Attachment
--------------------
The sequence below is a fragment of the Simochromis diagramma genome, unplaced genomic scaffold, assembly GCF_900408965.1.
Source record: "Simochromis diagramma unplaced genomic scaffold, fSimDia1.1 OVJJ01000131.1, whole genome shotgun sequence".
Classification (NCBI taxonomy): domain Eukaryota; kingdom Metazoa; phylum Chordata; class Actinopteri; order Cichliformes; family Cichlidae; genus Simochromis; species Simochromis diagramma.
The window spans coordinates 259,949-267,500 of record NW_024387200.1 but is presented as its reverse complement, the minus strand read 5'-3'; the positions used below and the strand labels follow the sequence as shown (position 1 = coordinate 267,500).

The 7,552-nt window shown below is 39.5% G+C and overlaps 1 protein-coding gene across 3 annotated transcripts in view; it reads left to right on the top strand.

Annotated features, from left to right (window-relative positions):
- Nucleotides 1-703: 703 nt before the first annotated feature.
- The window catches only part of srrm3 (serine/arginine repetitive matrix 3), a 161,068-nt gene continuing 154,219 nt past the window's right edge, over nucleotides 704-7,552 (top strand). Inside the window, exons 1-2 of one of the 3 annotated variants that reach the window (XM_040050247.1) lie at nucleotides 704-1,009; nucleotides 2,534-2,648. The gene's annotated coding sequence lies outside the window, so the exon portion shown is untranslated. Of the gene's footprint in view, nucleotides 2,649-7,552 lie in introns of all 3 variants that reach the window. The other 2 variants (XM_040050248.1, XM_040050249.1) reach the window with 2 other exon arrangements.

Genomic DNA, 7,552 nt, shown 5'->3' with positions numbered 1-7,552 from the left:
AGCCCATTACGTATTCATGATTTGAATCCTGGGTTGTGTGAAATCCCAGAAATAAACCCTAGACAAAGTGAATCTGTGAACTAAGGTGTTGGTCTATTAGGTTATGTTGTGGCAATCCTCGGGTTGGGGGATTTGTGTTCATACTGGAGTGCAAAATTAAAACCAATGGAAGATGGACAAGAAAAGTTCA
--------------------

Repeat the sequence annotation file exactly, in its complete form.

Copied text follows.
The sequence below is a fragment of the Simochromis diagramma genome, unplaced genomic scaffold, assembly GCF_900408965.1.
Source record: "Simochromis diagramma unplaced genomic scaffold, fSimDia1.1 OVJJ01000131.1, whole genome shotgun sequence".
Classification (NCBI taxonomy): domain Eukaryota; kingdom Metazoa; phylum Chordata; class Actinopteri; order Cichliformes; family Cichlidae; genus Simochromis; species Simochromis diagramma.
The window spans coordinates 259,949-267,500 of record NW_024387200.1 but is presented as its reverse complement, the minus strand read 5'-3'; the positions used below and the strand labels follow the sequence as shown (position 1 = coordinate 267,500).

The 7,552-nt window shown below is 39.5% G+C and overlaps 1 protein-coding gene across 3 annotated transcripts in view; it reads left to right on the top strand.

Annotated features, from left to right (window-relative positions):
- Nucleotides 1-703: 703 nt before the first annotated feature.
- The window catches only part of srrm3 (serine/arginine repetitive matrix 3), a 161,068-nt gene continuing 154,219 nt past the window's right edge, over nucleotides 704-7,552 (top strand). Inside the window, exons 1-2 of one of the 3 annotated variants that reach the window (XM_040050247.1) lie at nucleotides 704-1,009; nucleotides 2,534-2,648. The gene's annotated coding sequence lies outside the window, so the exon portion shown is untranslated. Of the gene's footprint in view, nucleotides 2,649-7,552 lie in introns of all 3 variants that reach the window. The other 2 variants (XM_040050248.1, XM_040050249.1) reach the window with 2 other exon arrangements.

Genomic DNA, 7,552 nt, shown 5'->3' with positions numbered 1-7,552 from the left:
AGCCCATTACGTATTCATGATTTGAATCCTGGGTTGTGTGAAATCCCAGAAATAAACCCTAGACAAAGTGAATCTGTGAACTAAGGTGTTGGTCTATTAGGTTATGTTGTGGCAATCCTCGGGTTGGGGGATTTGTGTTCATACTGGAGTGCAAAATTAAAACCAATGGAAGATGGACAAGAAAAGTTCA